We all love and are committed to this community. It has become something very unique and special to all who are involved, helping us improve our craft and our professional relationships. We hope that as Webuquerque moves into 2012 and beyond, the community will continue to be supportive and help Webuquerque grow in size and influence. Thank you!

Brian Arnold, Ben Byrne, Zerek Welz

What a crazy year

I remember when I used to feel a little shame in missing a post for one month. Then a few months. Now? We’re looking at nearly a year — and it’s been kind of a crazy year. It’s not over yet, but I find myself in a reflective mood tonight, so, hey.

In 2009, I spent some time playing with some HTML5 APIs, as evidenced by the drum kit and my little canvas demos and such. I’d spent more and more of my free time researching and studying JavaScript more and more. A lot of my little canvas demos had pushed me into looking into optimizations and ways to stop memory leaks.

I still wouldn’t call myself an optimization master, but I’d definitely picked up a number of best practices along the way, which led me to giving a couple of small talks:

Both talks were volunteer affairs – I wasn’t explicitly asked to talk, I just like to talk about things that excite me. However, the Webuquerque talk led me in an interesting direction.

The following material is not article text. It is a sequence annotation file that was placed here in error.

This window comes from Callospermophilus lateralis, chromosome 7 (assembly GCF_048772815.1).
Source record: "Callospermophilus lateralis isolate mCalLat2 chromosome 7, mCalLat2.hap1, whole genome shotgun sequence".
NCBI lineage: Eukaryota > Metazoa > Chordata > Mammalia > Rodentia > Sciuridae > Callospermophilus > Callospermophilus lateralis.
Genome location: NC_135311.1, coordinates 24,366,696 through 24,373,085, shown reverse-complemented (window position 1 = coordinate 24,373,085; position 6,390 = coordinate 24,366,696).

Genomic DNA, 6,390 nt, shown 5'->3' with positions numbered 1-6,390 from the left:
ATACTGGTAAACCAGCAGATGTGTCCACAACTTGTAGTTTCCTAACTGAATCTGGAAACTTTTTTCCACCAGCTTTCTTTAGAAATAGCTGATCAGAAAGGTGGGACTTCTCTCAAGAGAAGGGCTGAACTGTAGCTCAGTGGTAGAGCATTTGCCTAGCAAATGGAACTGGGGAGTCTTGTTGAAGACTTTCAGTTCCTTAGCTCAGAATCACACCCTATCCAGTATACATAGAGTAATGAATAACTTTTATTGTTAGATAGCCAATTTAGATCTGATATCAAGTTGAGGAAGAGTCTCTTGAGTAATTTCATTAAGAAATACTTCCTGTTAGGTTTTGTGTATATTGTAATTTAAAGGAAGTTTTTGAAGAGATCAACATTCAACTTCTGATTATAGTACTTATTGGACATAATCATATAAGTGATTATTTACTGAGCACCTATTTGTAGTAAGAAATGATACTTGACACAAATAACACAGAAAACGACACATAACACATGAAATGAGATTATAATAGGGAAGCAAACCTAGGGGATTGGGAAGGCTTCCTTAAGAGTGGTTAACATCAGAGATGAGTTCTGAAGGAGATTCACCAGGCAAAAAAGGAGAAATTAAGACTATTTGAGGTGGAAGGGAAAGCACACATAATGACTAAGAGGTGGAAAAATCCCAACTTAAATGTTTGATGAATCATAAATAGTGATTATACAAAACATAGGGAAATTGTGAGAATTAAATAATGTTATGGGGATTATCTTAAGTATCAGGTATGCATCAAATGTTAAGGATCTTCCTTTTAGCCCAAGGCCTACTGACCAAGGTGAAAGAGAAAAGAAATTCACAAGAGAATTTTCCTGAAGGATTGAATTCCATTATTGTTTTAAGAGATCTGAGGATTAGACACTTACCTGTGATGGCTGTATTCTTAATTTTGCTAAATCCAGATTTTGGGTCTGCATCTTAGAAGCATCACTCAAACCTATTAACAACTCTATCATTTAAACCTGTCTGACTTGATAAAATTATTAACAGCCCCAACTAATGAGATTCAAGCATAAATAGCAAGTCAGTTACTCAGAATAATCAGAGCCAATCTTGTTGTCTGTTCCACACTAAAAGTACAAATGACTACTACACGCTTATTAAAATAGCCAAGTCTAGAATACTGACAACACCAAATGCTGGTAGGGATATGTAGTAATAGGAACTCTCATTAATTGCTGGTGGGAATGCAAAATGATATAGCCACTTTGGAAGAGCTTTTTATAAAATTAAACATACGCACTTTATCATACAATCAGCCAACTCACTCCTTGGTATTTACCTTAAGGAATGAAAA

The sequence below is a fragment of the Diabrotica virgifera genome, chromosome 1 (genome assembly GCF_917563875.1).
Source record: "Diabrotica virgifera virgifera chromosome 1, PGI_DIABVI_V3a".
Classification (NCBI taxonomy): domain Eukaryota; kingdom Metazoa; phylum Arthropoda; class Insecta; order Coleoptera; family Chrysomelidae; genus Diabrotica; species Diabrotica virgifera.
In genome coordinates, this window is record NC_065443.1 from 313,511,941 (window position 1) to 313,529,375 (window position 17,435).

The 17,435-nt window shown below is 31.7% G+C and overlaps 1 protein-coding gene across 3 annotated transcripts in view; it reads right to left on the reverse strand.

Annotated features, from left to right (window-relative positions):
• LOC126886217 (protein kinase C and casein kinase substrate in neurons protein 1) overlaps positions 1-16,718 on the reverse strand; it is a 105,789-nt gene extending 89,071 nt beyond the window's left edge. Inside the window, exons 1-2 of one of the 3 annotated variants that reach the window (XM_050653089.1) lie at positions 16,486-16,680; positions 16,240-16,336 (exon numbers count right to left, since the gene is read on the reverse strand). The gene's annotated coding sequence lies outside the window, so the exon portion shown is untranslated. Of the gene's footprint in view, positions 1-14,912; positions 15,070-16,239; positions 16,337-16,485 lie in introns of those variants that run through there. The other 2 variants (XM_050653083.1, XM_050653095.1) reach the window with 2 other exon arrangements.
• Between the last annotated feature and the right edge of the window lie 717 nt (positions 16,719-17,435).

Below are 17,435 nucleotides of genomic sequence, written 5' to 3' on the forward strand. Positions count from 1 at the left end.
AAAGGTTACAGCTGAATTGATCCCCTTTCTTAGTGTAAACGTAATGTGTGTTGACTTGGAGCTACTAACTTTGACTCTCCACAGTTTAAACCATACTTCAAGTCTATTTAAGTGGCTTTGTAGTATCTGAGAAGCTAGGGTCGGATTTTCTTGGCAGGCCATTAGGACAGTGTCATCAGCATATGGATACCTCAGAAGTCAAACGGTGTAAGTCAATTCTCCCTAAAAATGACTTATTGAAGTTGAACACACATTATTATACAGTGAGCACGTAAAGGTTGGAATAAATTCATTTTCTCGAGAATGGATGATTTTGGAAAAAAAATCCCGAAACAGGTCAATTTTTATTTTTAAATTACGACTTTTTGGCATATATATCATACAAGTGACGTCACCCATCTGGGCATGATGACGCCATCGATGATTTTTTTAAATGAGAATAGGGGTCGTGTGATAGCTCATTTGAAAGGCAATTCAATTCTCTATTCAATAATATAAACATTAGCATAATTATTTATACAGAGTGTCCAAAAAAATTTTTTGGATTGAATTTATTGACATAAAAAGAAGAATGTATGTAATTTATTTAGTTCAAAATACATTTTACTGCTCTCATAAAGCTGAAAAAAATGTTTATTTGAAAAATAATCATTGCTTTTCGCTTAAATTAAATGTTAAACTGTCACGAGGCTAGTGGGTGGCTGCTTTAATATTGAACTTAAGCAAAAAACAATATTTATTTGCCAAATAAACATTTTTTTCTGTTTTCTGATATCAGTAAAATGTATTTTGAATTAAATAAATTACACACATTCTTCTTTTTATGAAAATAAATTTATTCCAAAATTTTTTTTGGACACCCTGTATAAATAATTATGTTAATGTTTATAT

Long story short, I took a chance, put myself out there, and earned a spot on the SitePen team. I’ve always been fortunate to work for good companies, but I have to say, working for SitePen has been an absolute dream come true. I get to work in JavaScript in some capacity every single day. I’ve gotten to build some really awesome things, to learn leaps and bounds in an immensely short period, and I work with some of the most amazing minds in JS today. It couldn’t be better, and I look forward to being a SitePenner for years to come.

Incidentally, if you’d told me ten years ago that I’d be working in JS every day and loving it, I’d have laughed at you, hard.

This year hasn’t been perfect, by any means. However, it’s definitely been a life-changing one. I really feel like I’m no longer just working a job, but really developing a career. I’ve had some amazing highs and amazing lows in 2010, and even though there’s still a month left to it, I know this year is going to go down in my books as one of the most amazing on record.

So, there’s that. I could say (again) that I’m going to try to post more (again), and I really do hope that’s the case. This blog’s definitely been more personal than technical in the past, but I suspect it’ll move more towards tech stuff at this point, with a rather heavy JS slant.

It’s not that I’m against personal sharing, and I’ll definitely be doing so, but it’s a different world and I’m a different person, and frankly, I suspect it’d be kinda boring if I told you all that I ate lunch at Dion’s again.

Oh, also, I’m down ~30 pounds this year too, which is nice, though I’m definitely kind of hitting up against a wall — but I can’t complain. I mean, 30 pounds is awesome.

It’s full of stars